How do they do it? How do you do it? Come on and Wiggle Dance for me!


Information from Practical Beekeeping in New Zealand, p.56-57


Plan Bee

Now I hope you don’t feel too discouraged by all the things that can go wrong with bees…. (see previous posts)

Today it’s time for an optimistic message!

cabbage tree and honey

We humans have strong destructive powers, but we should never forget that we also have great constructive abilities; and there is a lot we can do to support the life and well being of bees.

So, how can we help?

  • Plant bee-friendly plants in your garden. If you don’t have a garden you could perhaps plant in a local community garden. The more variety the better. Different plants and their flowers have different qualities: some are an excellent pollen source, while others provide delicious nectar.  Bees need both food sources. Examples of plants and trees suitable for the NZ garden are stone and pip fruits, hawthorn, lavender, manuka, cucumber and zucchini plants, cabbage trees, brassicas (broccoli, cabbage), thyme, sunflower,  rosemary, pohutukawa, buttercups, citrus (lemon), dahlia & varieties, mint and clover.
  • (Plus extra bonuses: your garden will look happy and full of flowers. It won’t only attract buzzing honey bees, but you might find bumblebees as well as other insect pollinators. Another bonus is the fact that some plants will be a food source for yourself as well!)
  • Try to avoid buying seeds that have been coated with neonicotinoid pesticides.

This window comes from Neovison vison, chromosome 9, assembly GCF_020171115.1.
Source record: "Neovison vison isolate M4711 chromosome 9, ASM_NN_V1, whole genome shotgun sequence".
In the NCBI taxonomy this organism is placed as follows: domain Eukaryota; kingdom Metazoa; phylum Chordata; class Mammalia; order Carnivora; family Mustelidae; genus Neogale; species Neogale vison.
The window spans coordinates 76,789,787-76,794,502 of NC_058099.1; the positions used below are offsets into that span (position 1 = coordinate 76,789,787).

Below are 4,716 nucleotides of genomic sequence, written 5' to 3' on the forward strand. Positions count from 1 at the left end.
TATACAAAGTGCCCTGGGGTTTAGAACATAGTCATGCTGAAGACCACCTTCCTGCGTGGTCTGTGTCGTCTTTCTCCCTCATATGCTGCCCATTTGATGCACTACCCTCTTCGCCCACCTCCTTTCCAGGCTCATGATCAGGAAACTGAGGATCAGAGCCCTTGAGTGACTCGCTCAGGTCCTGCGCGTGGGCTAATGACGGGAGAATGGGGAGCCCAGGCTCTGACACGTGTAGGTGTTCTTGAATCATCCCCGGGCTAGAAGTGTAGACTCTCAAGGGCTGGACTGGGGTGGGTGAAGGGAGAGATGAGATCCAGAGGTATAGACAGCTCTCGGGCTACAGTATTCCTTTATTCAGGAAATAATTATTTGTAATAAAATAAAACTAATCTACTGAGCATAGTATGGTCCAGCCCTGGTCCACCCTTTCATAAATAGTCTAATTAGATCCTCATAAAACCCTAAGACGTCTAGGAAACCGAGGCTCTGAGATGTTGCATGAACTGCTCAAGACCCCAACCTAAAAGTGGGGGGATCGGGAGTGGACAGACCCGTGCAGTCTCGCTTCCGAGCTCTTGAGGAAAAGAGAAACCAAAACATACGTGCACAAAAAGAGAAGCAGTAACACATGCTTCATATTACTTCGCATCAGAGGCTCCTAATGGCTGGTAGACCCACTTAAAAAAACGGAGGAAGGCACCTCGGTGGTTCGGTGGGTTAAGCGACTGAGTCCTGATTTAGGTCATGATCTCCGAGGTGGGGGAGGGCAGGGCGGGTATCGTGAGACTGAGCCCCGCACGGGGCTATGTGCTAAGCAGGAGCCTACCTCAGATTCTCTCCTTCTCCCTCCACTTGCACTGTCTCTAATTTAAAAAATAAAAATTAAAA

• Don’t use sprays; pesticides or insecticides for maintaining your garden.
  • Try to avoid buying sprayed food – eat organic.
  • Become a hobby beekeeper! You don’t need a big patch of land. One beehive in the backyard or even on top of a roof is a great start – certainly one of the most rewarding decisions I’ve ever made.



  • If you feel that owning a beehive is too much responsibility, there is also the option to let another beekeeper put a hive on your property. You provide the space, they take care of it. Simple.
  • A Dunedin-based initiative is “Rent a hive“. Worthwhile checking out:
  • Word of mouth is a powerful tool. Talk to people and raise awareness in your area about the importance of bees and the threats of chemicals and pesticides.
  • It seems that within the New Zealand Ministry of Primary Industries no-one is responsible for protecting the welfare of bees. Also, there hasn’t been a lot of research going into the specific effects of pesticides on bees. We could write to our local MP or newspaper, calling for a ban on neonicotinoid pesticides, and urging for the importance of more research.


And good things are already happening….!

Currently there is a cool project planned in Christchurch, the destroyed city that deserves some extra love.

It’s called Plan Bee; a collaboration between the city council and an apiarist.

The goal is to put beehives all over Christchurch: in gardens, on rooftops, and even in city council-owned parks and reserves. It will be a big leap from the current situation – at the moment there are less than a dozen hives in Christchurch central city.

It’s an unique project that has never been executed anywhere else in the world. It has exciting prospects. Not only will it improve local ecosystems, but it is also going to create jobs: from construction and maintenance of the hives to harvesting and selling honey. To get the project rolling, people can buy shares in the honey and own beehives. A final exciting aspect of the project is the planned “bee house”. This will be a place where people can learn about bees and honey.

I think this is a great way of getting bees closer to the public. It gives people more insight in the mysterious ways of bees, emphasises the importance of bee-pollination, and teaches how we can be involved.

What do you think?  Feel free to comment!


Information based on The National Beekeepers’ Association of New Zealand,;  Fairfax News NZ,; and Organic NZ, March/April 2013, Vol.72, No.2, p.48, article written by Sue Kedgley. Pesticide photo from Wikimedia Commons, by Colin Grey.